However, McNeill (1962) stated that Minuartia platyphylla in the Canary Islands “certainly seems to merit specific recognition”, and McNeill & Bassett (1974) also considered M. webbii in the Canary Islands to be distinct, apparently mainly by being annual. Three species have since then generally been recognized in the Canary Islands: M. geniculata, M. platyphylla and M. webbii (e.g. Bramwell & Bramwell 2001; Schönfelder & Schönfelder 2012). Bramwell & Bramwell (2001) described M. webbii as “annual to perennial” and M. platyphylla as having ovate to suborbicular leaves in contrast to the “narrower-leaved Mediterranean species M. geniculata”. In Morocco a distinction is currently made between a more broad-leaved Rhodalsine (Minuartia) senneniana with longer hairs and a narrow-leaved R. geniculata with shorter hairs (Ouyahya 1999; Fennane & Ibn Tattou 2005). However, the variation seen in the Canary Islands and Morocco is part of a continuous variation across the whole area of distribution.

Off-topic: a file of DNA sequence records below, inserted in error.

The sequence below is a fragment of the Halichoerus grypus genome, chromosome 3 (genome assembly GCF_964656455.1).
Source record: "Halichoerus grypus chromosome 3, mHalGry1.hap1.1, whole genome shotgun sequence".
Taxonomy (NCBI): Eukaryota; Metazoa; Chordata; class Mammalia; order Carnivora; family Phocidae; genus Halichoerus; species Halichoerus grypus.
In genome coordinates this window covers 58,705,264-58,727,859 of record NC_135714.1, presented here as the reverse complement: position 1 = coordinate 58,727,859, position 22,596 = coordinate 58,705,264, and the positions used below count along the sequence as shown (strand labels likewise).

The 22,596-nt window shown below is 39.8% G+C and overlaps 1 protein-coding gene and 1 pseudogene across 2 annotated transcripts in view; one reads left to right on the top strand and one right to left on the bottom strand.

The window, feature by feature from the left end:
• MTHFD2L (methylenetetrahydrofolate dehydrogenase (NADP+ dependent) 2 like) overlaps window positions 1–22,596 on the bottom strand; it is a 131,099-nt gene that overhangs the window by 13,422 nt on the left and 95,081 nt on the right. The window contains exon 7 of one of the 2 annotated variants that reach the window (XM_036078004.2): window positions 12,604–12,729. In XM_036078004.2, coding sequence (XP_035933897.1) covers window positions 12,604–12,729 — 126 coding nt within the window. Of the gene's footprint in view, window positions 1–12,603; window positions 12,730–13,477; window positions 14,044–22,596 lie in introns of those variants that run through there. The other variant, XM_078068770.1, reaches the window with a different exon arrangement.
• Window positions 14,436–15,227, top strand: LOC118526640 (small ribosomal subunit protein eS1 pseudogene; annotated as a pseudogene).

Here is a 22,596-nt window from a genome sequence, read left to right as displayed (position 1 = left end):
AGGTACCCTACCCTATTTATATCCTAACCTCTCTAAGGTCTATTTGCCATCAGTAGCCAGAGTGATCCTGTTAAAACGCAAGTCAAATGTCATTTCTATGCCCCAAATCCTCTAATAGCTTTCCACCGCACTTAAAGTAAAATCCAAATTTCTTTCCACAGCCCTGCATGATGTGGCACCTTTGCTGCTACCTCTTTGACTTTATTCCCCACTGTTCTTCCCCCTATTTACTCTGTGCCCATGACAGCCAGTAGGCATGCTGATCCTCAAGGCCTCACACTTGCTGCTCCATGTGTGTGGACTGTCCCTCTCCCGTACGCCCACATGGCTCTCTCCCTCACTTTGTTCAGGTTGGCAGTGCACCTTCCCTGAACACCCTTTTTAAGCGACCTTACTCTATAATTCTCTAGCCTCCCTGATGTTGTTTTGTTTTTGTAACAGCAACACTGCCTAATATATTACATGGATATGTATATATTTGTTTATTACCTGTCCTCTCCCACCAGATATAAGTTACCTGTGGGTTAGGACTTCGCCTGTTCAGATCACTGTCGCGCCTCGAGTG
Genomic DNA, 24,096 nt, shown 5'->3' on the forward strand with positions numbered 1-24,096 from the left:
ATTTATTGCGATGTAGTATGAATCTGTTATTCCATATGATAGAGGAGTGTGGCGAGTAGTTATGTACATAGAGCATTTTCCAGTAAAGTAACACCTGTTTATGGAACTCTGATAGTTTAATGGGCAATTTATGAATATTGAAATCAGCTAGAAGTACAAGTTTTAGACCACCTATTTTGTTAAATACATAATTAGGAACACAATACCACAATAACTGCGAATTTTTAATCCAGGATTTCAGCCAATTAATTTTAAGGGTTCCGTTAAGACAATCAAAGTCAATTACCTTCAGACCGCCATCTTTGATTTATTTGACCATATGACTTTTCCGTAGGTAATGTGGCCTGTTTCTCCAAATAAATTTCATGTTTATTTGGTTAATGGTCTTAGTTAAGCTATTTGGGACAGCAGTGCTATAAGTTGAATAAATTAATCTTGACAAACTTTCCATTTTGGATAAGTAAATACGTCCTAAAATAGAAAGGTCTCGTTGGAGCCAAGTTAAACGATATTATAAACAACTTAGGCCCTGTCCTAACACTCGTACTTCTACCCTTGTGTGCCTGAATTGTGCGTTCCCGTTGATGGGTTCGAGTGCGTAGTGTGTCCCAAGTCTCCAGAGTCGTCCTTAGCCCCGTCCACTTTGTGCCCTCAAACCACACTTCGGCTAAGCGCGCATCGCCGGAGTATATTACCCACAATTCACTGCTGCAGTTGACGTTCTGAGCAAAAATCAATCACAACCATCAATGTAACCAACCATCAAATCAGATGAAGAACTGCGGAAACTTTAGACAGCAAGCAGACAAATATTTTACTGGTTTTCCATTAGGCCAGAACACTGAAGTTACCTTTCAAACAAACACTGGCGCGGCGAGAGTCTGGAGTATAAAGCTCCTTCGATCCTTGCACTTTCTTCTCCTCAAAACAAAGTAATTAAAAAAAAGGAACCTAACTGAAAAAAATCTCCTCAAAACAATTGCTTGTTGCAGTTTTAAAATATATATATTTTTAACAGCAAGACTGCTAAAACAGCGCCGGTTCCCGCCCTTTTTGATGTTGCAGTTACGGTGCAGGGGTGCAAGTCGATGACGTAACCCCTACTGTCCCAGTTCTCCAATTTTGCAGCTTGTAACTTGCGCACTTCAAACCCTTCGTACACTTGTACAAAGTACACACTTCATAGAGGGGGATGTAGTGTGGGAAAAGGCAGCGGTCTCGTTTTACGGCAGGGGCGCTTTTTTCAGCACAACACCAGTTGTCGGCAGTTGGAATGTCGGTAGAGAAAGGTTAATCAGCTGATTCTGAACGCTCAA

Minuartia vestita in Somalia was first associated with Rhodalsine by McNeill (1962), who stated it to be a “distinct species”, but no particular characteristics were mentioned. Today a much richer material from Somalia is available and, according to our investigations, M. vestita falls entirely within the variation of Rhodalsine geniculata.